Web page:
The Backbench Top Ten -

The Backbench Top Ten


Our weekly, and wholly arbitrary, ranking of the ten most worthy, or at least entertaining, MPs, excluding the Prime Minister, cabinet members and party leaders. A celebration of all that is great and ridiculous about the House of Commons. Last week’s rankings appear in parentheses.

1. Jack Harris (2)
Mr. Harris seems like just the sort of negotiator you’d want on your side: insistent, thorough and somewhat indignant, with just a hint that, if necessary, he’d step outside and settle matters the old-fashioned way. Maybe he’d rather not fight, but he’s not afraid to do so. Anyway. One could easily overstate with hyperbole the significance of this week’s deal, but we also shouldn’t understate the accomplishment or reduce it to a simple election calculation. What happened this week was impressive and it will have, one imagines, lasting consequences. That it was driven in part by Parliamentarians like Mr. Harris is heartening and should go some way to undermining the reflexive, lazy cynicism that is often employed when discussing this place.
Maxime Bernier (1)
3. Michael Chong (-)
4. Pat Martin (4)
Mr. Martin, on Thursday, attempting to link the tales of Helena Guergis and Lisa Raitt. “Mr. Speaker, the member for Simcoe—Grey was thrown to the wolves on the flimsiest of allegations by “Magnum B.S.”, yet when a big shot lobbyist buys 40 $250 tickets to a fundraiser for a minister and then successfully lobbies that cabinet minister at her own fundraiser, that is just business as usual for the Conservative lobbyist daisy chain. How can the Prime Minister tolerate what amounts to a $10,000 bribe of one of his ministers? And whatever happened to the idea of getting big money out of politics?”
5. Francine Lalonde (5)
6. Michelle Simson (-)
That we can know how much Ms. Simson spent on printing holiday cards—$4,200—one wonders what everyone else is afraid of.
Helena Guergis (5)
Well, if nothing else, she’s got Alf Apps’ sympathy.
8. Shelly Glover (8)
9. Daniel Paille (9)
This week’s episode of Paille v. Flaherty was typically entertaining.
10. Candice Hoeppner (-)
The Globe thinks she’s found a “clever” way around the ban on out-of-riding mailings. By Globe standards this makes her a potential future prime minister.

Previous rankings: March 12March 19April 3April 10April 25May 1. May 9.


The Backbench Top Ten

  1. "heartening and should go some way to undermining the reflexive, lazy cynicism"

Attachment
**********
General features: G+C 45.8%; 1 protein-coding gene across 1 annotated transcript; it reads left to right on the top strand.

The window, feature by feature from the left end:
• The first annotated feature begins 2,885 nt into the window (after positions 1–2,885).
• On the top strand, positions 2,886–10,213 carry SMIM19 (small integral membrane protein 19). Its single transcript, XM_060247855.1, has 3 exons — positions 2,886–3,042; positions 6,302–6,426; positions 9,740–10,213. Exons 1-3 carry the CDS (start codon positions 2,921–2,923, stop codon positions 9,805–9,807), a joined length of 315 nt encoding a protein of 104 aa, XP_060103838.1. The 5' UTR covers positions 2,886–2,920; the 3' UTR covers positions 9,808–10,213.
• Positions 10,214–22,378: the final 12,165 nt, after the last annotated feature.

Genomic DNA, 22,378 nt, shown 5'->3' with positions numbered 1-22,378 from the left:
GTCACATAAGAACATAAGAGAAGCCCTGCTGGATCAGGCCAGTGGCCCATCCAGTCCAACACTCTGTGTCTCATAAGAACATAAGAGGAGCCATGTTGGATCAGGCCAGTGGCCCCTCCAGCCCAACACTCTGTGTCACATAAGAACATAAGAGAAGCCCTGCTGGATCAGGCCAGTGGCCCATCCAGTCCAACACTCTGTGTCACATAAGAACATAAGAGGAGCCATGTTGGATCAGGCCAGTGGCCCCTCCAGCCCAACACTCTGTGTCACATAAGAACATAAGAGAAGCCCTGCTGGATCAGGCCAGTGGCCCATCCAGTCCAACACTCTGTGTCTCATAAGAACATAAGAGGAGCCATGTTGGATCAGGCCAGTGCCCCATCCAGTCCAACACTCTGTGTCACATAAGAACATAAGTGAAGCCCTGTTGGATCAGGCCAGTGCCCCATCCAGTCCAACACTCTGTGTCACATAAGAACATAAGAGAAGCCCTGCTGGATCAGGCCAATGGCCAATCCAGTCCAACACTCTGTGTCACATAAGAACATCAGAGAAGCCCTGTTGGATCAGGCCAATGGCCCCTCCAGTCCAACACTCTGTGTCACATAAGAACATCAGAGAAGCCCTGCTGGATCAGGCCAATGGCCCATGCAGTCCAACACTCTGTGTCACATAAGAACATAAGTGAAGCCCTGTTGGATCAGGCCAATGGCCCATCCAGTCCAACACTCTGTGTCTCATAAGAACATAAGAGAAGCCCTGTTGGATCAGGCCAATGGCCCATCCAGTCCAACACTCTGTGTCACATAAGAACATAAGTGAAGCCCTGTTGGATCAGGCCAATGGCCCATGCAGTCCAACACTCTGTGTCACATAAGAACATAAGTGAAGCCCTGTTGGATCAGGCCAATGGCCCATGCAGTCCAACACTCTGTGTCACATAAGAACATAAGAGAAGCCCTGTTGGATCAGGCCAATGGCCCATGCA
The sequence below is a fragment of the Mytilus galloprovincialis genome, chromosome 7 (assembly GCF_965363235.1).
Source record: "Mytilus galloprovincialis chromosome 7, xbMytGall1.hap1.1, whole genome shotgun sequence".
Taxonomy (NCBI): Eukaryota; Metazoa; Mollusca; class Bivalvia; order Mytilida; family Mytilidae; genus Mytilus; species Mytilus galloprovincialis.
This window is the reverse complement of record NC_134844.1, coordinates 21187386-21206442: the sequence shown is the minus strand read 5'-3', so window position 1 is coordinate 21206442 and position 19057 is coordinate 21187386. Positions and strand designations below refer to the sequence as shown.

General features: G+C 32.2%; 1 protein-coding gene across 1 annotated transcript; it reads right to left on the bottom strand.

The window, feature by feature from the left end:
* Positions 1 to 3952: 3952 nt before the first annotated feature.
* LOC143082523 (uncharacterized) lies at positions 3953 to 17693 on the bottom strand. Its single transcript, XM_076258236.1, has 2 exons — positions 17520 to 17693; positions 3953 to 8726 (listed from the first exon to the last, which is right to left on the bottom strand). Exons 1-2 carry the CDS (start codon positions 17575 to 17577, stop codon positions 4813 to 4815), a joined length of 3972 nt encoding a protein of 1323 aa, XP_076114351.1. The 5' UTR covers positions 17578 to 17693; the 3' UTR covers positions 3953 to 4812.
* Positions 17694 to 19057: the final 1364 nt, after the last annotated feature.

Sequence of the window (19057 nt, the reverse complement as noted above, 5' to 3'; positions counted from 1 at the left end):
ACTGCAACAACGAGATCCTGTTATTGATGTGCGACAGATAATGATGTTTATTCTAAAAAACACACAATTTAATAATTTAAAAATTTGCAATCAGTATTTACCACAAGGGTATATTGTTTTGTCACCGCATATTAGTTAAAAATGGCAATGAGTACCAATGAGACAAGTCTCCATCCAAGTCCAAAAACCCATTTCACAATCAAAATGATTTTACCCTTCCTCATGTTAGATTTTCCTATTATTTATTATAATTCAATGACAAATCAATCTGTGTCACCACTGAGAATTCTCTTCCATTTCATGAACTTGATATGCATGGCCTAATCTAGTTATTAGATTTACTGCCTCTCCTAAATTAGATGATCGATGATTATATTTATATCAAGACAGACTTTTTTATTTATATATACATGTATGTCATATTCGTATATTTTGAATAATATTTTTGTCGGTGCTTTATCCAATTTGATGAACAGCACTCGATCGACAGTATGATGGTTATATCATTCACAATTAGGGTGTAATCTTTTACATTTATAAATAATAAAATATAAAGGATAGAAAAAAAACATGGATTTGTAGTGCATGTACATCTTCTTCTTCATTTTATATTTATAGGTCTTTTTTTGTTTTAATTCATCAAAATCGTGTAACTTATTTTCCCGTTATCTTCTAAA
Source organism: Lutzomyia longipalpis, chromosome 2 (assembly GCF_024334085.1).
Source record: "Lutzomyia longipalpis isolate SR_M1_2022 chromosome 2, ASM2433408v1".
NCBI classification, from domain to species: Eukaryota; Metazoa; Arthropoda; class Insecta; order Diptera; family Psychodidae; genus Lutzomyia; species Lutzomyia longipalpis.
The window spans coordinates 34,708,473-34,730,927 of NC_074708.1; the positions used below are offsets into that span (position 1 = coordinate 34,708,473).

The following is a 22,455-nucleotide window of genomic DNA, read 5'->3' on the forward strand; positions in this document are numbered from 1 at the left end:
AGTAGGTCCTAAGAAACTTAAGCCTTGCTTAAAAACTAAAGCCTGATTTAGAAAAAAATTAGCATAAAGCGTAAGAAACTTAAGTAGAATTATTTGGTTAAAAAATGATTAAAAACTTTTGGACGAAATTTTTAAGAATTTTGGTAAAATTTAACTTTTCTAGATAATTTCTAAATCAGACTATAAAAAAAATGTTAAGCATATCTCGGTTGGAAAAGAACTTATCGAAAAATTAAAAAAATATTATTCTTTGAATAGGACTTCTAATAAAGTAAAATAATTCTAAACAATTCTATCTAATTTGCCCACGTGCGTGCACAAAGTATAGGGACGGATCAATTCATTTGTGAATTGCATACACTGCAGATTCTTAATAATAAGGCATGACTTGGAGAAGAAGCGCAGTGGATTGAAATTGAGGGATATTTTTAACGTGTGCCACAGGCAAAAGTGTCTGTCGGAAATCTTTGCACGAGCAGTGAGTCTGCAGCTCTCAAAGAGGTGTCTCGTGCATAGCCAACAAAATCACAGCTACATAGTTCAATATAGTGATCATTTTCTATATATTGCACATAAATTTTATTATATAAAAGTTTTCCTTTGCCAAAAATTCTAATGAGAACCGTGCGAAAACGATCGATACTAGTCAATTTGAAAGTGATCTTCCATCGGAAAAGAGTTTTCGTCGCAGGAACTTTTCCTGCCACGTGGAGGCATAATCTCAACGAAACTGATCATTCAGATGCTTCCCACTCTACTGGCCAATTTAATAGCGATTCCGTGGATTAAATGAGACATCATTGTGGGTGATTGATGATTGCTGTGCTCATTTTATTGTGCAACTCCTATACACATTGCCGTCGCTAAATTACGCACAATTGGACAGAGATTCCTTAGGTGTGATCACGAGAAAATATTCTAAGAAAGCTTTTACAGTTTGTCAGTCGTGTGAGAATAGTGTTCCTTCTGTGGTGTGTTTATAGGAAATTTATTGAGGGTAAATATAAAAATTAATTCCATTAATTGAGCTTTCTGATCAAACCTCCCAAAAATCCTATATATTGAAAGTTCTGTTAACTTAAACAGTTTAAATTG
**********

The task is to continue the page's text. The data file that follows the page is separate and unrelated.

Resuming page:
It really helps when we are reminded that there are indeed some Parliamentarians who work to ensure positive things are accomplished. One hopes others will notice and copy their examples – to provide a legacy which Canadians may admire in the future.

    Rather than the high school newspaper favoured format of 'hot/not' … you give us the opportunity to reflect on the member's work and to determine where they belong on the continuum of notorious to noble. You always present interesting choices on this list.

  2. Aaron – I agree with your placement of Jack Harris – he has – without self promotion – vaulted over Mr. Layton and his two usual alternates – Libby Davies and Thomas Mulcair – the first who is usually too preachy and indignant with partisan zeal and the other who too often appears to be talking down to his interviewers and fellow Parliamentians.
    As for Ms. Hoeppner and Ms. Glover – they are both likely to disappear back into backbench purgatory once the dust of Gun Registry grandstanding has settled!

  3. Hoeppner – being used because her specialty is communications.

    Hoeppner was born in Morden, Manitoba. She previously worked in the financial planning industry and later ran her own successful political consulting firm. In 2004, she was the Manitoba campaign manager for Stephen Harper's leadership bid for the Conservative Party of Canada. She has acted as an advisor to several Members of Parliament, and served as chief organizer for the Conservative Party in Manitoba.

    In otherwords, she's doing Harper's communications work on the long gun registry issue – whether she has any expertise on the issue I don't know but she's good at the spin

  4. Hoeppner has stated that she has never used a gun, and didn't grow up with them in her home. So yes, you're correct, they are using her, or she is allowing herself to be use.
    How brave of this government: after four years in power their promise to get rid of the gun registry is being handled by a backbencher's bill.

  5. Where's Pablo Rodriguez on this list? He has helped to remind us all that the Liberal sense of entitlement is still alive and well.

    • That was my question as well two yen, you forgot to mention that it seems the "neutral" media sat on the story as well while we were entertained with barrels of ink (photons/electrons?) devoted to Conservative short-comings and moral failings.

  6. Re. Jack Harris and you comment "with just a hint that, if necessary, he'd step outside and settle matters the old-fashioned way."

    He and Danny WIlliams are former law partners so parhaps he does have some exprience of settling things "the old-fashioned way."

    • And Danny Boy and Bob Rae were Rhode's scholar classmates…who'd'a thunk?

  7. Hoeppner recently visited the Timmins-James Bay riding for a little chat at the Annual General Meeting:

    I wonder if it has anything to do with that being Charlie Angus' Riding, one of the NDP twelve who will decide this thing. Angus will be voting for abolishment. The registry is dead, and so are the Liberals in Northern Ontario.